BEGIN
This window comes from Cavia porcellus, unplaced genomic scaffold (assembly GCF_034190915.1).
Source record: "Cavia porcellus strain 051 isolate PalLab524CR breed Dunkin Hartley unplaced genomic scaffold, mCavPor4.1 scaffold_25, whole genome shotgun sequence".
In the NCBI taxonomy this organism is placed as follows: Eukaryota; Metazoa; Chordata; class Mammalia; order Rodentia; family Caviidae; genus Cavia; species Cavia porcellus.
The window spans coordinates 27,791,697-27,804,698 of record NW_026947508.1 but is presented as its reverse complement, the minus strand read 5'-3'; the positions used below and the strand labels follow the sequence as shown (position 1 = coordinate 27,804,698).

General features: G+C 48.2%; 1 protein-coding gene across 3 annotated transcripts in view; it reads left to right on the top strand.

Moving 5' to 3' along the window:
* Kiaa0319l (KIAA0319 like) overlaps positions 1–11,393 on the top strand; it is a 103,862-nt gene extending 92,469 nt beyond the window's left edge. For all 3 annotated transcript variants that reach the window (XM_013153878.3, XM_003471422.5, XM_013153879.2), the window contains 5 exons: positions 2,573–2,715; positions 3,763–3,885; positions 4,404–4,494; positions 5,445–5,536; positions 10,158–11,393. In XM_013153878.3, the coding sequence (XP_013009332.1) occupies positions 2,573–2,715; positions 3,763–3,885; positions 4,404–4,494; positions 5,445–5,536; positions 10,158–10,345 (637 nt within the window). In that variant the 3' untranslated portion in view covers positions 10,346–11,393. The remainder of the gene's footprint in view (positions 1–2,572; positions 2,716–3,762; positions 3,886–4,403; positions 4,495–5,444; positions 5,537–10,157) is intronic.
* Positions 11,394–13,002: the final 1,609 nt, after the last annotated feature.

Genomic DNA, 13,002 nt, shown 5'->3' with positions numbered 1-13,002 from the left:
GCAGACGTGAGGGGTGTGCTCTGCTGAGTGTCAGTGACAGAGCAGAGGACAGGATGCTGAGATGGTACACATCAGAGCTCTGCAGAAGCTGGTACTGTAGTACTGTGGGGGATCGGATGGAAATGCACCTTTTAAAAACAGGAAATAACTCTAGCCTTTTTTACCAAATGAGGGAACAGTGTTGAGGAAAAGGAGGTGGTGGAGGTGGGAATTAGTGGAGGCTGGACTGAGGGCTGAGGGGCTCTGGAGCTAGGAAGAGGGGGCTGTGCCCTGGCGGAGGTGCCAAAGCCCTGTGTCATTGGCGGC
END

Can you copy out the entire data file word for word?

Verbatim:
This window comes from Cavia porcellus, unplaced genomic scaffold (assembly GCF_034190915.1).
Source record: "Cavia porcellus strain 051 isolate PalLab524CR breed Dunkin Hartley unplaced genomic scaffold, mCavPor4.1 scaffold_25, whole genome shotgun sequence".
In the NCBI taxonomy this organism is placed as follows: Eukaryota; Metazoa; Chordata; class Mammalia; order Rodentia; family Caviidae; genus Cavia; species Cavia porcellus.
The window spans coordinates 27,791,697-27,804,698 of record NW_026947508.1 but is presented as its reverse complement, the minus strand read 5'-3'; the positions used below and the strand labels follow the sequence as shown (position 1 = coordinate 27,804,698).

General features: G+C 48.2%; 1 protein-coding gene across 3 annotated transcripts in view; it reads left to right on the top strand.

Moving 5' to 3' along the window:
* Kiaa0319l (KIAA0319 like) overlaps positions 1–11,393 on the top strand; it is a 103,862-nt gene extending 92,469 nt beyond the window's left edge. For all 3 annotated transcript variants that reach the window (XM_013153878.3, XM_003471422.5, XM_013153879.2), the window contains 5 exons: positions 2,573–2,715; positions 3,763–3,885; positions 4,404–4,494; positions 5,445–5,536; positions 10,158–11,393. In XM_013153878.3, the coding sequence (XP_013009332.1) occupies positions 2,573–2,715; positions 3,763–3,885; positions 4,404–4,494; positions 5,445–5,536; positions 10,158–10,345 (637 nt within the window). In that variant the 3' untranslated portion in view covers positions 10,346–11,393. The remainder of the gene's footprint in view (positions 1–2,572; positions 2,716–3,762; positions 3,886–4,403; positions 4,495–5,444; positions 5,537–10,157) is intronic.
* Positions 11,394–13,002: the final 1,609 nt, after the last annotated feature.

Genomic DNA, 13,002 nt, shown 5'->3' with positions numbered 1-13,002 from the left:
GCAGACGTGAGGGGTGTGCTCTGCTGAGTGTCAGTGACAGAGCAGAGGACAGGATGCTGAGATGGTACACATCAGAGCTCTGCAGAAGCTGGTACTGTAGTACTGTGGGGGATCGGATGGAAATGCACCTTTTAAAAACAGGAAATAACTCTAGCCTTTTTTACCAAATGAGGGAACAGTGTTGAGGAAAAGGAGGTGGTGGAGGTGGGAATTAGTGGAGGCTGGACTGAGGGCTGAGGGGCTCTGGAGCTAGGAAGAGGGGGCTGTGCCCTGGCGGAGGTGCCAAAGCCCTGTGTCATTGGCGGC